|A Media Handbook for HIV Vaccine Trials for Africa (UNAIDS, 2001, 45 p.)|
In most news organizations, the editorial meeting is the most crucial activity of the day's business. It is usually a round table format with only two items on the table: copies of yesterday's news bulletin (or newspaper, videotape or audio cassette as the case may be) and the assignment register (the book in which the day's assignments are listed and in which invitation notices to news conferences are listed and kept. It is at this meeting that oversights, mistakes and errors in yesterday's newscasts or publications are discussed.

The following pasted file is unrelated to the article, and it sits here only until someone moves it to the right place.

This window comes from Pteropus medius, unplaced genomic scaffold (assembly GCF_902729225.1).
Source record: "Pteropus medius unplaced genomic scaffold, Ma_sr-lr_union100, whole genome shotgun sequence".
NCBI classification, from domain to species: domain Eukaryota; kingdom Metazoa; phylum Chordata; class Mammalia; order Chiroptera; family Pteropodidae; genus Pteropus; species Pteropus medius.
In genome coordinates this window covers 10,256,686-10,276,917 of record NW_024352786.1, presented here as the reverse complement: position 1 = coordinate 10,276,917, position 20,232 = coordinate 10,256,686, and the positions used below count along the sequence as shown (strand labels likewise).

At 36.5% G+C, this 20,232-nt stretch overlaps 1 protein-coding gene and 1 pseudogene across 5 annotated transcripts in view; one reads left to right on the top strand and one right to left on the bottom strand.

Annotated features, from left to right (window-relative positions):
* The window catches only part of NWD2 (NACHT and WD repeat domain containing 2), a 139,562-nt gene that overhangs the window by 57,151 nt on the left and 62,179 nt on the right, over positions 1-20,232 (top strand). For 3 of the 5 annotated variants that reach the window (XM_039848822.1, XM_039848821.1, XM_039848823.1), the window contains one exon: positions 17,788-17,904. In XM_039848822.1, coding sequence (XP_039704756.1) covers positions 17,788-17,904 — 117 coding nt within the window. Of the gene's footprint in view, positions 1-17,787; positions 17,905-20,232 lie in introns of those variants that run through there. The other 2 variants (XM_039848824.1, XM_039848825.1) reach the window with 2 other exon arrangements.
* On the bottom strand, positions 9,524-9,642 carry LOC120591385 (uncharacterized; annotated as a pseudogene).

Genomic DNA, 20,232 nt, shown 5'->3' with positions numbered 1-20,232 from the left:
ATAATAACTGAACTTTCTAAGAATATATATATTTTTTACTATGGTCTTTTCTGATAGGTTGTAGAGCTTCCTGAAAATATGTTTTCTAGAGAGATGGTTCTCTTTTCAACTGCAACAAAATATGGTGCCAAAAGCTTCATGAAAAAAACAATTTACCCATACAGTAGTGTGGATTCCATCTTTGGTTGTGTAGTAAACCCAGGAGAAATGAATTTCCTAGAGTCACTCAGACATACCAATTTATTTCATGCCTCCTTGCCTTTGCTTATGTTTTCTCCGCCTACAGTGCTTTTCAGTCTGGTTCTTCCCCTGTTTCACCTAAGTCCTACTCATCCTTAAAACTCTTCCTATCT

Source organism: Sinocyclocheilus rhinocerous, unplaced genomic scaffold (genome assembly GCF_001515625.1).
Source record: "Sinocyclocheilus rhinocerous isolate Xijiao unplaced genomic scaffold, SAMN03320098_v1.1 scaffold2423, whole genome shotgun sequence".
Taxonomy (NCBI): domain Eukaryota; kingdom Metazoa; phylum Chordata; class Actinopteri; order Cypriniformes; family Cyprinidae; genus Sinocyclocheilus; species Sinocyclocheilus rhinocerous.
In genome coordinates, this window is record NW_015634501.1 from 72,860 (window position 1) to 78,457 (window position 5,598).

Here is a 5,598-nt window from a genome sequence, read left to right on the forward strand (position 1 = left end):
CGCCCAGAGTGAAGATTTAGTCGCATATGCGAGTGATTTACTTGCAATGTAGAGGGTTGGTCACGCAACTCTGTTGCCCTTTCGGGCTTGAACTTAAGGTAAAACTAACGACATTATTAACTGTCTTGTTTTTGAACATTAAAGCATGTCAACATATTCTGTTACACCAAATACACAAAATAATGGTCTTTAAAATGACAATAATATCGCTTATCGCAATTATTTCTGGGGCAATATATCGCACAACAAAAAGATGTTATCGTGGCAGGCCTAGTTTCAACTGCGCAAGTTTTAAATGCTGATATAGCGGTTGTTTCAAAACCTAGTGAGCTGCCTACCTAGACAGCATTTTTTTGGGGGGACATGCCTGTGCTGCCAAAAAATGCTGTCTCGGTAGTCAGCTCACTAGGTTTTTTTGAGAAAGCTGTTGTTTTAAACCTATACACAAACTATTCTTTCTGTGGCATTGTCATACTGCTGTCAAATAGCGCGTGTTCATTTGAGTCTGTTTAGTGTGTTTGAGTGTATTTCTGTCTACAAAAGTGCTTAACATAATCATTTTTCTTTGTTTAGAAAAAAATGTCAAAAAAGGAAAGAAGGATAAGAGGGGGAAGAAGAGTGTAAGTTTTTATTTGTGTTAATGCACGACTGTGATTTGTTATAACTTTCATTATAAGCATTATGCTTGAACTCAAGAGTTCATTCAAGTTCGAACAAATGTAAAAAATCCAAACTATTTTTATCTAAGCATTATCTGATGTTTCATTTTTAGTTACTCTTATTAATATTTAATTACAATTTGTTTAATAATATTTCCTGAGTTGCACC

This meeting is critical to your communications efforts: this is where reporters are assigned to cover the news of the day. Fortunately, several media organizations have at least one science/health reporter, so you may already have a well-trained science writer who has an interest in vaccine work. If not, you should still work with whoever routinely covers science and HIV/AIDS stories - even if such reporters cover other 'beats',8 too. Your task is to make these writers see the value in your work, that is, why it is important to society. The science reporter/writer is your first ally; if you lose her/him, your chances of getting your message across, and developing public goodwill, become more difficult.
8 'Beats' is how journalists describe their routine work. Accordingly, the HIV/AIDS writer is on the science beat; the reporter who covers soccer, baseball and swimming is on the sports beat.